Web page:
Anis (Pimpinella anisum L.)

Anis (Pimpinella anisum L.)

Anis (Pimpinella anisumL.)



Anise (Pimpinella anisum)

Synonyms / Common Names / Related Terms Anace, anason, aneys, anice, anis, anís, aniseed, anise seed, anisi, anisi fructus, anisi vulgaris, anison (Greek), anissame, anisu, anisum (Latin), anisun, anisur, anis vert (French), anny, annyle, anysum (Arabic), Apiaceae (family), fruto de anis (Spanish), fructus anisi, graines d’anis (French), p-anisaldehyde, Pimpinella anisetumPimpinella anisum, saunf, sconio, semi d’Aniso (Italian), simiente de anis (Spanish), sompf, souf, sweet Alice, sweet cumin, Tut-te See-Hau.

Mechanism of Action


  • Constituents: The major constituent of anise is anethole.7,2,8 Other constituents include gamma-himachalene (2-4%), p-anisaldehyde (<1%), methylchavicol (0.9-1.5%), cis-pseudoisoeugenyl 2-methylbutyrate (approximately 3%), and trans-pseudoisoeugenyl 2-methylbutyrate (approximately 1.3%).8 Pimpinella essential oils also contain mono-, sesqui- and trinorsesquiterpenoids, propenylphenols, and pseudoisoeugenols.9
  • Flavonoids isolated from anise include quercetin 3-glucuronide, rutin, luteolin 7-glucoside, isoorientin, isovitexin, apigenin 7-glucoside and a luteolin glycoside10,11
  • From the fruit of anise, eight glycosides of 2-C-methyl-D-erythritol were found.12
  • Sesquiterpenes isolated from the essential oil of anise (fruits and shoots) include gamma-himachalene and the diterpene neophytadiene.13
  • Studies indicate that anethole is not produced in the root of the plant; however the predominant phenolic precursor to anethole epoxypseudoisoeugenol-2-methylbutyrate (EPB) and phenolics were highest in root cultures.7
  • Anise has also been shown to contain aflatoxin, a mycotoxin.14
  • Anise also contains acetaldehyde, alpha-pinene, alpha-terpineol, alpha-zingiberene, anisaldehyde, anisic-acid, anisyl-alcohol, ar-curcumene, ascorbic-acid, bergapten, beta-bisabolene, beta-pinene, boron, caffeic-acid, calcium, camphene, chlorogenic-acid, choline, copper, d-carvone, dianethole , estragole, eugenol, fiber, furfural, hydroquinone, imperatorin, iron, isoorientin, isovitexin, limonene, linalool, magnesium, manganese, mannitol, methyl-chavicol, myristicin, p-cresol, phellandrene, phosphorus, potassium, rutin, scoparone, scopoletin, seselin, squalene, stigmasterol, trans-anethole, umbelliferone, zinc.
  • Anticoagulant effects: Coumarin derivatives and sterols have been reported in the tissue cultures of anise roots.6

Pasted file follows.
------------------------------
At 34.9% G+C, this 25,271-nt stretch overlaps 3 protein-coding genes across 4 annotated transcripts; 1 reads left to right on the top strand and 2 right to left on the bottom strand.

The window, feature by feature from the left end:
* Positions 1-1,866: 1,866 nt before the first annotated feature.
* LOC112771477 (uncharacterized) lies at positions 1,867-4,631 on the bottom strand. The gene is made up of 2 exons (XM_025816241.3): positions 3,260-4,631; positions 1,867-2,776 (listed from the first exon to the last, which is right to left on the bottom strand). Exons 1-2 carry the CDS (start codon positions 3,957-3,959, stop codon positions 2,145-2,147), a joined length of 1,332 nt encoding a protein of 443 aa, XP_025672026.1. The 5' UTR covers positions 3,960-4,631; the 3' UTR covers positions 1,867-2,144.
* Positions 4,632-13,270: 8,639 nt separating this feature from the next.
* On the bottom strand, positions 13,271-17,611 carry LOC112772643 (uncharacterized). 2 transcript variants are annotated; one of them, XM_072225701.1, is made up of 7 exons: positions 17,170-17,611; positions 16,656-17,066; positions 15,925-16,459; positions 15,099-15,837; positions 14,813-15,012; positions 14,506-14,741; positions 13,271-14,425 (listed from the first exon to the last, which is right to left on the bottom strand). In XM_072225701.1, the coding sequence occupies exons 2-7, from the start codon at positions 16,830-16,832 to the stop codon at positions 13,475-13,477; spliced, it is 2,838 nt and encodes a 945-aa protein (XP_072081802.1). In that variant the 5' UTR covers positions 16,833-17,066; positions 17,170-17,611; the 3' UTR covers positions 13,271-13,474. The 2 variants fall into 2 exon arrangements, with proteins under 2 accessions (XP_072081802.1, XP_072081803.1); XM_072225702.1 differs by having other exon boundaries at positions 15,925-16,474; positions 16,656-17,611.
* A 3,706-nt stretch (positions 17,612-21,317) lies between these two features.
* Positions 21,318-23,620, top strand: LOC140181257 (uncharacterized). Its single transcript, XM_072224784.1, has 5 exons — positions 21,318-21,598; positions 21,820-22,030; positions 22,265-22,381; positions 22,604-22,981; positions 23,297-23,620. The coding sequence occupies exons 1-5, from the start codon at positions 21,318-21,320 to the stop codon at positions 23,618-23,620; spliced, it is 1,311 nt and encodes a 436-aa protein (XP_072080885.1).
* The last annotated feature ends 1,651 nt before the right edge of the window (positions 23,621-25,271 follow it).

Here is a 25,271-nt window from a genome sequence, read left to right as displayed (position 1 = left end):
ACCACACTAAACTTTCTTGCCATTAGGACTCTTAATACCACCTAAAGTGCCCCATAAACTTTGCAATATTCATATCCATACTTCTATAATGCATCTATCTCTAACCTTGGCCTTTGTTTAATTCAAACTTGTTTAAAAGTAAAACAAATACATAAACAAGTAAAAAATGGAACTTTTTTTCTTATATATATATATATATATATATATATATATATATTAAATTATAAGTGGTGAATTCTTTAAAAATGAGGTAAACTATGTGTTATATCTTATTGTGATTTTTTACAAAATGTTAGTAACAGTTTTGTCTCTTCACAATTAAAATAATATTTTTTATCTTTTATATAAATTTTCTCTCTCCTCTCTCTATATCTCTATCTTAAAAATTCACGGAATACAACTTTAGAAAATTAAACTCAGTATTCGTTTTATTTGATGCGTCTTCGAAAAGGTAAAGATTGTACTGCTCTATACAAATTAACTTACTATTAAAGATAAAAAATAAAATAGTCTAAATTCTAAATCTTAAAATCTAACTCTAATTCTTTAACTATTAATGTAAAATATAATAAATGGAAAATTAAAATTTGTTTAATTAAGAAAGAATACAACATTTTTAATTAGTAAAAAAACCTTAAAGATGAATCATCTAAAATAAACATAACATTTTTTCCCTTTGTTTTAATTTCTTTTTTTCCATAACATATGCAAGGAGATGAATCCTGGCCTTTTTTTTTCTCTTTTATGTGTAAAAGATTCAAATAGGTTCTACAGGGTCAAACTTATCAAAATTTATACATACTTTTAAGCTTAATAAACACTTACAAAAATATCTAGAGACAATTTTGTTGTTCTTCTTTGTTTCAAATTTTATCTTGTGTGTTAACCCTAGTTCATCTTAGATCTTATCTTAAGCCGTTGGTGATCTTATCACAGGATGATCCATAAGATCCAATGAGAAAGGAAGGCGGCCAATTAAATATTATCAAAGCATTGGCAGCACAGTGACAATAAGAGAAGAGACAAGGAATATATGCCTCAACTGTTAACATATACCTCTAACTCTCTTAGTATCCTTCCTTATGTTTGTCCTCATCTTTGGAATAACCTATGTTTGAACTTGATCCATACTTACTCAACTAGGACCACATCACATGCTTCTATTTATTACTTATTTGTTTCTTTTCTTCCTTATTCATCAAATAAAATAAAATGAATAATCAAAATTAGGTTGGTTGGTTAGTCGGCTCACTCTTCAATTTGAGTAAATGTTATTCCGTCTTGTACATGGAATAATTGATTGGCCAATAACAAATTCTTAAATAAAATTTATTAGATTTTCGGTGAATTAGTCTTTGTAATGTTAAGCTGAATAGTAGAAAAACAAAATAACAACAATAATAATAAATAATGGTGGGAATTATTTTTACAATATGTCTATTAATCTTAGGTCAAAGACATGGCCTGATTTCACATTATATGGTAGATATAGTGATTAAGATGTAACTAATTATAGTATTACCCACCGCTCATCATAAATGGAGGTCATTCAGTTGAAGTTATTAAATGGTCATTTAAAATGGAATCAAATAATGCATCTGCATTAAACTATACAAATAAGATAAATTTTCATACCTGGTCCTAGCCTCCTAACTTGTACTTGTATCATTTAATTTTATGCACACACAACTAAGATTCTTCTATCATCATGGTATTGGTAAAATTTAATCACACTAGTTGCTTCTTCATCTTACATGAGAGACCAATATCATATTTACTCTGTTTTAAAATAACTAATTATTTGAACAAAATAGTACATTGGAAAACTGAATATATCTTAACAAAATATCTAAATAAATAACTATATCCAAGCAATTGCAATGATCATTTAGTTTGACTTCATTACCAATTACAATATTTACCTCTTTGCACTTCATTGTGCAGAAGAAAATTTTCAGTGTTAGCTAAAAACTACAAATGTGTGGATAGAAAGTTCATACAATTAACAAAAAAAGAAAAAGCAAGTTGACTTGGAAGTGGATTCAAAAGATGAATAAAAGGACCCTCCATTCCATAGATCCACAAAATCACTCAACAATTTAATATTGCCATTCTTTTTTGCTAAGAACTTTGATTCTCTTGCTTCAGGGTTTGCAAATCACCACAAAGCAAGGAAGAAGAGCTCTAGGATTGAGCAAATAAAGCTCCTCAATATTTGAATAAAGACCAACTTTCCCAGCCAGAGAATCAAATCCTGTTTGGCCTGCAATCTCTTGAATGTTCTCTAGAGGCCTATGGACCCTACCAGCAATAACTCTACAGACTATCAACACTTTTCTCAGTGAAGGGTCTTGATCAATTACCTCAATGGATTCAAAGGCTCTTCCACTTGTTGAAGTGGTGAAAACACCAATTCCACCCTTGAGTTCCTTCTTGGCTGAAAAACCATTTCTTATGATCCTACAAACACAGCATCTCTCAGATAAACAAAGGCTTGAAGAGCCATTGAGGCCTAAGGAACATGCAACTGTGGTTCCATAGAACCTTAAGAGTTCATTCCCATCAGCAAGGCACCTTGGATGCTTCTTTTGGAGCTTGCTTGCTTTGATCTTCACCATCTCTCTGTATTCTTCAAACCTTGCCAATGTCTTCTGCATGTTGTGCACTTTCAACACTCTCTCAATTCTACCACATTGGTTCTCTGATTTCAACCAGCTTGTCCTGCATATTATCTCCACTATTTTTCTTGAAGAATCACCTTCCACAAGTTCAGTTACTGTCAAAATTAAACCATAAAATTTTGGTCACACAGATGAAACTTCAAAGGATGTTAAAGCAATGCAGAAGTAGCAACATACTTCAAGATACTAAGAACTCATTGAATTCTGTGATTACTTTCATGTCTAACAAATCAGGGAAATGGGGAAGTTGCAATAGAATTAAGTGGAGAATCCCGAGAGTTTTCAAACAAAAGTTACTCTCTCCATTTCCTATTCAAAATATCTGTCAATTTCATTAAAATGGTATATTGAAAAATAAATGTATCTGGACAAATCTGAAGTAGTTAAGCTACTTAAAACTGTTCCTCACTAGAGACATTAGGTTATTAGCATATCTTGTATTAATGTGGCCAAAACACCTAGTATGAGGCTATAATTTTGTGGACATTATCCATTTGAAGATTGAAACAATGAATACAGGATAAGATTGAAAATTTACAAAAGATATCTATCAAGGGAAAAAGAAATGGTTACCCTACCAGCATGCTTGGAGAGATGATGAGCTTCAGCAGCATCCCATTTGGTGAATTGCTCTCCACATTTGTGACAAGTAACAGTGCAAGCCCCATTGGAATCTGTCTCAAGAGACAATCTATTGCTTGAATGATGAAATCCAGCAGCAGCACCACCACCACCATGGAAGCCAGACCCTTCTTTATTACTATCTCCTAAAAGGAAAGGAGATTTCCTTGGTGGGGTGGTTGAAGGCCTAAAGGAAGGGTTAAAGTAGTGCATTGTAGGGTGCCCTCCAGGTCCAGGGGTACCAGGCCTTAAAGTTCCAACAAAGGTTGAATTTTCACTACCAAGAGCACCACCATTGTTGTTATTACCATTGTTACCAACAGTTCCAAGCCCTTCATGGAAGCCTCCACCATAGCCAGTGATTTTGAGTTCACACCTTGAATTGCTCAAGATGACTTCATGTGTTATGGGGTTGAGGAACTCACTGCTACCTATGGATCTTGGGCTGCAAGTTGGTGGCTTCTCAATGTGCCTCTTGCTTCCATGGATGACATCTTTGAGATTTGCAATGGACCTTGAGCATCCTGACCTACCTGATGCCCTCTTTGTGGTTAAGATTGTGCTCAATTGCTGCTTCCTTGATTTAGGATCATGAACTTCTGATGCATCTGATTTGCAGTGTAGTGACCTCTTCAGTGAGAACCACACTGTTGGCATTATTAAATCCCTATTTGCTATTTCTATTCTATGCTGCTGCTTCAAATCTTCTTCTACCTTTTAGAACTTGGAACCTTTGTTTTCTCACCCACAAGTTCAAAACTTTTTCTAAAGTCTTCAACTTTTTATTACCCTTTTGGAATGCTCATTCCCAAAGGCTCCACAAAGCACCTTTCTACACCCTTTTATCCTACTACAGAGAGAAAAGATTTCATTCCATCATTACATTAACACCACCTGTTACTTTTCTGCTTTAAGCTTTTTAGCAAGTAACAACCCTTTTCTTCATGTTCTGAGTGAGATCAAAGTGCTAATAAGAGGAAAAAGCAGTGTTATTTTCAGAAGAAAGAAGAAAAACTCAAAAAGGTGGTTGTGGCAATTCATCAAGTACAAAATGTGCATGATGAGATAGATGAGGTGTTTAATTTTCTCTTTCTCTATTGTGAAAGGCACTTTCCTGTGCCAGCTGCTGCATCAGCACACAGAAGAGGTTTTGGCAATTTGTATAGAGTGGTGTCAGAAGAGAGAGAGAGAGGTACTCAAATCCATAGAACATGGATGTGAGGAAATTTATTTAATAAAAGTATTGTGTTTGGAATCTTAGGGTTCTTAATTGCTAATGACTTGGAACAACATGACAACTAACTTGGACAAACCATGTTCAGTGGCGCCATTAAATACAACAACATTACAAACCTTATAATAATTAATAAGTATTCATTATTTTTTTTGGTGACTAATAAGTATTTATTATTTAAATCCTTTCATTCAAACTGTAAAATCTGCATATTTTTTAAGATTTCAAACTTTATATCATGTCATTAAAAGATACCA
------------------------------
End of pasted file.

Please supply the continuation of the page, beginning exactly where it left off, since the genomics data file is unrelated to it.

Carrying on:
• Anti-diuretic effects: Aniseed, when added to the drinking water of rats, reduced the volume of urine produced and increased the activity of the renal Na+-K+ ATPase, even at low concentrations.5 It is proposed that the anti-diuretic effects are caused by a stimulation of the Na+-K+ pump in the kidney, which increases tubular sodium reabsorption and osmotic water movement. However, it was found that aniseed oil had no effect on water absorption from the colon and did not affect the activity of colonic Na+-K+ ATPase.
  • Antifungal effects: The essential oil of anise completely inhibited Aspergillus flavusA. parasiticus, A. ochraceus and Fusarium moniliforme at concentrations <500ppm.15
  • Bronchodilatory effects: In an in vitro study using guinea pig bronchial cells, Boskabady et al. determined that the relaxant effect of aqueous and ethanol extracts of anise essential oil were due to inhibitory effects on muscarinic receptors.16
  • Estrogenic effects: Anise essential oil contains anethole, a phytoestrogen with estrogenic effects.2 Preliminary research has shown that anethole may not be the only constituent of anise with estrogenic effects; however more research in this area is needed before any conclusions can be made. An aqueous extract of anise has shown antiestrogenic effects on breast cancer cells without any proliferative effects on cervical adenocarcinoma cells in vitro.4 The presence of estradiol reduced the antiestrogenic effect which implies an estrogen receptor-related mechanism.
  • Glucose absorption effects: Aniseed oil has been shown to enhance glucose absorption in the jejunum of rats.5 It also has increased the Na+-K+ ATPase activity in a jejunal homogenate in a dose dependent manner. Aniseed oil is thought to increase glucose absorption by increasing the activity of the Na+-K+ ATPase thereby increasing the sodium gradient needed for the glucose transport.
  • Insecticide effects: Anise contains many phenylpropanoids which have shown insecticidal and acaricidal activities.17,3,1
  • Metabolic pathway: The genus Pimpinella contains pseudoisoeugenold, which are phenylpropanoids with a 2,5-dioxy substitution on the phenyl ring. The metabolic pathway of these pseudoisoeugeonld was determined by Reichling et al. as follows: L-phenylalanine is converted to (E)-cinnamic acid by phenylalanine ammonia lyase and that (E)-cinnamic acid is converted to p-coumaric acid by cinnamic acid 4-hydroxylase. L-2-aminooxy-3-phenylpropionic acid, an analogue of L-phenylalanine, inhibited the incorporation of L-[3′-13C] phenylalanine into epoxy- pseudoisoeugenol-(2-methylbutyrate).18 Up to 2% of the precursor DL-[3′-13C] phenyl lactate was incorporated into epoxy-pseudoisoeugenol-(2-methylbutyrate).
  • Muscle relaxant effects: Anise oil has demonstrated an increase in resting force of guinea pig tracheal smooth muscle. Anethole may be responsible for the positive inotropic effect.19
  • Neurological effects: In a study done in mice, it appeared that the essential oil of anise may reduce the morphine preference via a GABAergic mechanism.20 Some spices traditionally used in winter cooking, including anise, nutmeg, cinnamon and clove, contain two groups of chemicals, the allybenzenes and their isomers, propenylbenzenes, which are thought to acts as metabolic precursors of amphetamines.21


  • The major routes of elimination of anise are via urination and exhalation.22



Lee, H. S. p-Anisaldehyde: acaricidal component of Pimpinella anisum seed oil against the house dust mites Dermatophagoides farinae and Dermatophagoides pteronyssinus. Planta Med 2004;70(3):279-281. 15114512

Tabanca, N., Khan, S. I., Bedir, E., Annavarapu, S., Willett, K., Khan, I. A., Kirimer, N., and Baser, K. H. Estrogenic activity of isolated compounds and essential oils of Pimpinella species from Turkey, evaluated using a recombinant yeast screen. Planta Med 2004;70(8):728-735. 15368661

Prajapati, V., Tripathi, A. K., Aggarwal, K. K., and Khanuja, S. P. Insecticidal, repellent and oviposition-deterrent activity of selected essential oils against Anopheles stephensi, Aedes aegypti and Culex quinquefasciatus. Bioresour Technol  2005;96(16):1749-1757. 16051081